As parents consider a move abroad, it is important to think about the educational opportunities for their child. Having spent most of my adult life working in or with international schools, I wrote down a few of my thoughts about what are some important factors to consider when choosing a school.
- Governance – how is the school operated? Is it a non-profit run by a board or a for-profit? Is the school part of an international franchise?
- Teachers – where are the teachers from? How are they trained? What is the retention rate? How do they engage in ongoing professional development?
- Mission statement of the school – does this align with your family’s values?
- Accreditation – has the school undergone some type of process to be sure that curriculum and teaching standards are being upheld? Are teachers properly trained and supported with ongoing supervision and professional development? Are safety standards are in place and does the school have health care professionals on staff to provide for student well-being? These are just some of the categories covered by an accrediting body. .
- Who are the administrators? Where were they trained? What tone is being set at the top for the rest of the school?
- What kind of professionals make up the staff? Is there a school counselor? Is there any kind of learning support? Inclusion for students with special needs? Specialized teachers who understand how to provide support for students with ADHD or learning differences?
- If they do have support for learning differences, can they support anything more than mild learning needs?
- Class sizes – how many students are in each class?
- Discipline – how does the school handle disciplinary issues?
- Curriculum – What will your child learn? Does the school adhere to a MYP, IB, standard American, or national curriculum?
- Resource – Is there a library? Does the school offer special instruction in music, art, theater? Is there a gym for physical education?
- What are the teaching and assessment styles? Will your child and his/her unique learning style and needs respond well to those particular methods?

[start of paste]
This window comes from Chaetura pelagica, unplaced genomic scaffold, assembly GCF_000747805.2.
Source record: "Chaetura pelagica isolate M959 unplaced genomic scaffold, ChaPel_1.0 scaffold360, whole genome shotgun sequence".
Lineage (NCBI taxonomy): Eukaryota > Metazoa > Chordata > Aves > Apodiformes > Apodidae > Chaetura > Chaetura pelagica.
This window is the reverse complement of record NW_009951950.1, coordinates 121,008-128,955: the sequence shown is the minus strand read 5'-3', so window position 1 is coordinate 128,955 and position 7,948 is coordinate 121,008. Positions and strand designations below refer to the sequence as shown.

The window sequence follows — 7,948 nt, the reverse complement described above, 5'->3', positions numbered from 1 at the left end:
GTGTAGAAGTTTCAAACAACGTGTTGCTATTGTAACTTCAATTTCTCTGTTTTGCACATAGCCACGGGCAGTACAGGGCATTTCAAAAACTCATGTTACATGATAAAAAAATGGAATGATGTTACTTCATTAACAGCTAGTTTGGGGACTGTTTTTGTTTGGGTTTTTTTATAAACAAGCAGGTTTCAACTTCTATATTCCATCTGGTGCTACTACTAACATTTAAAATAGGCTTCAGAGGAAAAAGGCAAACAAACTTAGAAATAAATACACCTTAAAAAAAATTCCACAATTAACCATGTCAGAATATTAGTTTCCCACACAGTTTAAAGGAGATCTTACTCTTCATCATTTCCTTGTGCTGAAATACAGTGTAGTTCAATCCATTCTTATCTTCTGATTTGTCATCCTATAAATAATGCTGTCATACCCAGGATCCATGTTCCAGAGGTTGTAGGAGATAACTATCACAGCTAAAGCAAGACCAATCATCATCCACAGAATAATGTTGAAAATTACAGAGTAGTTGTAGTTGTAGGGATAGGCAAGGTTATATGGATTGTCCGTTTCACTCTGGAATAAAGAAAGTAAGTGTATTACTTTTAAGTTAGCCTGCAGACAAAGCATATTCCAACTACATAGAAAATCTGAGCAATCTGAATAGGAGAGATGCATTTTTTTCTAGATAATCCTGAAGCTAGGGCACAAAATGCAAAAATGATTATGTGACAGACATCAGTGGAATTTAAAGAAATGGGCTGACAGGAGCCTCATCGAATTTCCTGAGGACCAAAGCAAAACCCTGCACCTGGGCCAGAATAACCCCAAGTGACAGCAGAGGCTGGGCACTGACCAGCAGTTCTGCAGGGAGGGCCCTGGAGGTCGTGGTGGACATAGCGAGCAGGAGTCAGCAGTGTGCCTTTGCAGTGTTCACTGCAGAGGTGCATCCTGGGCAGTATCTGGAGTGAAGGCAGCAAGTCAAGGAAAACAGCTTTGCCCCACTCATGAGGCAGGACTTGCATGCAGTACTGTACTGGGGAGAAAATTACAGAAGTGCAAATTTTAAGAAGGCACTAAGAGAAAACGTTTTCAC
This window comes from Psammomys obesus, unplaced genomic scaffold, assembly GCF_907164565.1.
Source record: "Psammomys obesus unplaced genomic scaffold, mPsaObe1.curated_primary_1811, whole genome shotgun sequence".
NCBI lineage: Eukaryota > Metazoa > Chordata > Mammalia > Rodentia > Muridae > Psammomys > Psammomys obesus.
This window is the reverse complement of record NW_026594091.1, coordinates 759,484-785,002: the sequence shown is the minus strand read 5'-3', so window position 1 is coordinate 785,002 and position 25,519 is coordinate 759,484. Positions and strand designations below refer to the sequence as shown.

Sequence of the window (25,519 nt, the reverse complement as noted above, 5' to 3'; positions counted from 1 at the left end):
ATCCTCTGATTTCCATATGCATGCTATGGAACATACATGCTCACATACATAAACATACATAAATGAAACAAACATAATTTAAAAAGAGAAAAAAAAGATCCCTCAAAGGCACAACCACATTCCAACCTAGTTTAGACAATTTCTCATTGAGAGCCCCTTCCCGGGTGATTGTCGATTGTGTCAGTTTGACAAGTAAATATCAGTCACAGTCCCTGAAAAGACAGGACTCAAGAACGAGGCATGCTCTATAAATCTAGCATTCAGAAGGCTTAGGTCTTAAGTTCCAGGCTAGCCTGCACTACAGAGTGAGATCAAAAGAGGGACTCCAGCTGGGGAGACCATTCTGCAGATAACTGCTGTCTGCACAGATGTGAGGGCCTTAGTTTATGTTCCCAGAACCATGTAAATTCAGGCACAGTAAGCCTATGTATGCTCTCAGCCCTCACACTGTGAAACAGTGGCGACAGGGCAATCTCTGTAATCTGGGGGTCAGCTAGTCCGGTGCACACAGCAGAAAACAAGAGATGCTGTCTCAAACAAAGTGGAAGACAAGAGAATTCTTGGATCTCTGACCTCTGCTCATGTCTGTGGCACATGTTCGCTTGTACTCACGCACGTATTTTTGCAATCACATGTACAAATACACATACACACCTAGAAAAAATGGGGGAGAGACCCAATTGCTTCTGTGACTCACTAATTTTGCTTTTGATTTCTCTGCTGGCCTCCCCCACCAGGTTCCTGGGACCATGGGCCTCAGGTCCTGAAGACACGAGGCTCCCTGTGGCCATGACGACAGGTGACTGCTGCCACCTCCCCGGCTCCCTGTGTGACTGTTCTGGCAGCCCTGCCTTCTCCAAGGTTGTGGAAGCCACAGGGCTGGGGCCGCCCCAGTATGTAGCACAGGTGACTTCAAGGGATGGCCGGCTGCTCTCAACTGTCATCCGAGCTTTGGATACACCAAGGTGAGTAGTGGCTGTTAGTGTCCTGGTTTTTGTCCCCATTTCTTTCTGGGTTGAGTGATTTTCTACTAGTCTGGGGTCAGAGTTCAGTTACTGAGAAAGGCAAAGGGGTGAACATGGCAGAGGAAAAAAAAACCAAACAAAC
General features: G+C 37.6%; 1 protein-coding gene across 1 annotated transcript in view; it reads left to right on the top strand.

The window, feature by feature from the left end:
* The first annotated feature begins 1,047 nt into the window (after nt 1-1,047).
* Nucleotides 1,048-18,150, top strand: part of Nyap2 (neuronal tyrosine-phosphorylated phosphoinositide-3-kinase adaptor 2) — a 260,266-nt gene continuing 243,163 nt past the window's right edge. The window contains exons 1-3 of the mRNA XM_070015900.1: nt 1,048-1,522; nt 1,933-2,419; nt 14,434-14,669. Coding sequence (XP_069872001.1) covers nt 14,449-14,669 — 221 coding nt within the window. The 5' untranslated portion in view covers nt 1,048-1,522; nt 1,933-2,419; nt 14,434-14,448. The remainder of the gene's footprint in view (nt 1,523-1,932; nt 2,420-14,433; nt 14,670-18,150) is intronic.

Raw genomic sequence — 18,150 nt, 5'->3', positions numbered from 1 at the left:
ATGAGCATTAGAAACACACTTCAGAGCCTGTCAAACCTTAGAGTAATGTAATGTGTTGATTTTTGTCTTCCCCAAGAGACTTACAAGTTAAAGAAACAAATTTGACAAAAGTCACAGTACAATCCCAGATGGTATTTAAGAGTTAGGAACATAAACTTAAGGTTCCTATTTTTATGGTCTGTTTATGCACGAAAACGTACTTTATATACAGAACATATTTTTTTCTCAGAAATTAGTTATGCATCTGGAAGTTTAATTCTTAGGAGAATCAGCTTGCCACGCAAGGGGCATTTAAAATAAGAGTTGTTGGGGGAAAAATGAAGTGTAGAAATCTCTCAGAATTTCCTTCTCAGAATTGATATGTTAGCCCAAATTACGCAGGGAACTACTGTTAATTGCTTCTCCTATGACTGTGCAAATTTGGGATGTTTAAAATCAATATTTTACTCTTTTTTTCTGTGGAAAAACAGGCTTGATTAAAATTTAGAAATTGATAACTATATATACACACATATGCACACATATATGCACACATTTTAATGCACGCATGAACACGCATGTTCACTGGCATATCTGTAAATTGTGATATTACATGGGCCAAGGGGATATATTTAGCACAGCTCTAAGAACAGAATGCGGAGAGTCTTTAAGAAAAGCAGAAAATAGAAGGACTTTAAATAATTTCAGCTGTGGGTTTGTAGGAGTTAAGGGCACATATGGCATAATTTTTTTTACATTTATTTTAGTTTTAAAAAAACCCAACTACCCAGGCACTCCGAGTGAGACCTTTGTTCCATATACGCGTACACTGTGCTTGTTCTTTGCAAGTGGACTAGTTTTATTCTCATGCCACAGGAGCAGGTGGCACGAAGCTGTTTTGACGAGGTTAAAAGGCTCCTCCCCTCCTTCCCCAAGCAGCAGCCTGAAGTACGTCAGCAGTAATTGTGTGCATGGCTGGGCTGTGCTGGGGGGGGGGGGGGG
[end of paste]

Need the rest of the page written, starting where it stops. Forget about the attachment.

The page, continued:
- What is the school philosophy regarding homework, physical fitness, breaks during the day, etc.?
- Is there support for extra-curriculars – sports, arts, clubs and organizations, student government, regional competition memberships for sports, fine arts, Model UN, debate, etc.?
- Parent involvement – is there an association of parents? Is parental involvement encouraged? Discouraged? What is the relationship between the parents and administration?
- What is the ratio of international students to local students? What is the interaction like between local students and the international students?
- What is the social language of the school? Instruction might be in English, but if, for example, there is a large percentage of students who speak another language socially, then the student not fluent in that language might be excluded from social groups.
- Where is the school located? What will the daily commute for your child be like? How will they get to school and how long will it take? Where do other students live and will your child be able to easily find playdates or other teens to hang out with after school?
- How much freedom do students have in the community where you will live? Are you comfortable with that freedom for your own child? Is the community safe?
- What are the ultimate plans of the family? Will they repatriate to their home country? If so, then what ages are the children and will the curriculum in their new school allow them to easily transition back again? The other the student, the more critical this question becomes.
Having lived this myself and advised hundreds of families, my advice is to know your child and make the school choice that is best for them.
Rebecca Grappo, M.Ed, is the founder of RNG International Educational Consultants, LLC. She has used her extensive experience living and working abroad and in the world of international education to help students and families as they moved around the world.